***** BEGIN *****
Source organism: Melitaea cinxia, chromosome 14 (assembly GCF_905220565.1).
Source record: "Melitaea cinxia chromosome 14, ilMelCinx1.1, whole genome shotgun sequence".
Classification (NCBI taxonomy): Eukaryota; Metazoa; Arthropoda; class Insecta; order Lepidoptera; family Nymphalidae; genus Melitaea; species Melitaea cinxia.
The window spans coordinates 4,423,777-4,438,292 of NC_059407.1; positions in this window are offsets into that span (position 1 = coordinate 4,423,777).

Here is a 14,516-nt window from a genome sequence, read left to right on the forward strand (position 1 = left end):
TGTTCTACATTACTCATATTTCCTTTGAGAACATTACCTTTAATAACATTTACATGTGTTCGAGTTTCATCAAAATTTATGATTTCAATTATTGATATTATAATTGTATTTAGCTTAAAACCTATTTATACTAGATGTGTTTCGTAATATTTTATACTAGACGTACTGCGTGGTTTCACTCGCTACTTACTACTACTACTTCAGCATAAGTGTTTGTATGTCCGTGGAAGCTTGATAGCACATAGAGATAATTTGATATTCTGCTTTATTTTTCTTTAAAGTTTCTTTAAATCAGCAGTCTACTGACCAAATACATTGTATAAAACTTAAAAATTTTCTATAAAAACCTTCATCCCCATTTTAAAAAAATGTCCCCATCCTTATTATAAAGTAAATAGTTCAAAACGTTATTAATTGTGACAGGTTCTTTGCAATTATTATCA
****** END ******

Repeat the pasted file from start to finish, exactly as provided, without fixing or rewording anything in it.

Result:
Source organism: Melitaea cinxia, chromosome 14 (assembly GCF_905220565.1).
Source record: "Melitaea cinxia chromosome 14, ilMelCinx1.1, whole genome shotgun sequence".
Classification (NCBI taxonomy): Eukaryota; Metazoa; Arthropoda; class Insecta; order Lepidoptera; family Nymphalidae; genus Melitaea; species Melitaea cinxia.
The window spans coordinates 4,423,777-4,438,292 of NC_059407.1; positions in this window are offsets into that span (position 1 = coordinate 4,423,777).

Here is a 14,516-nt window from a genome sequence, read left to right on the forward strand (position 1 = left end):
TGTTCTACATTACTCATATTTCCTTTGAGAACATTACCTTTAATAACATTTACATGTGTTCGAGTTTCATCAAAATTTATGATTTCAATTATTGATATTATAATTGTATTTAGCTTAAAACCTATTTATACTAGATGTGTTTCGTAATATTTTATACTAGACGTACTGCGTGGTTTCACTCGCTACTTACTACTACTACTTCAGCATAAGTGTTTGTATGTCCGTGGAAGCTTGATAGCACATAGAGATAATTTGATATTCTGCTTTATTTTTCTTTAAAGTTTCTTTAAATCAGCAGTCTACTGACCAAATACATTGTATAAAACTTAAAAATTTTCTATAAAAACCTTCATCCCCATTTTAAAAAAATGTCCCCATCCTTATTATAAAGTAAATAGTTCAAAACGTTATTAATTGTGACAGGTTCTTTGCAATTATTATCA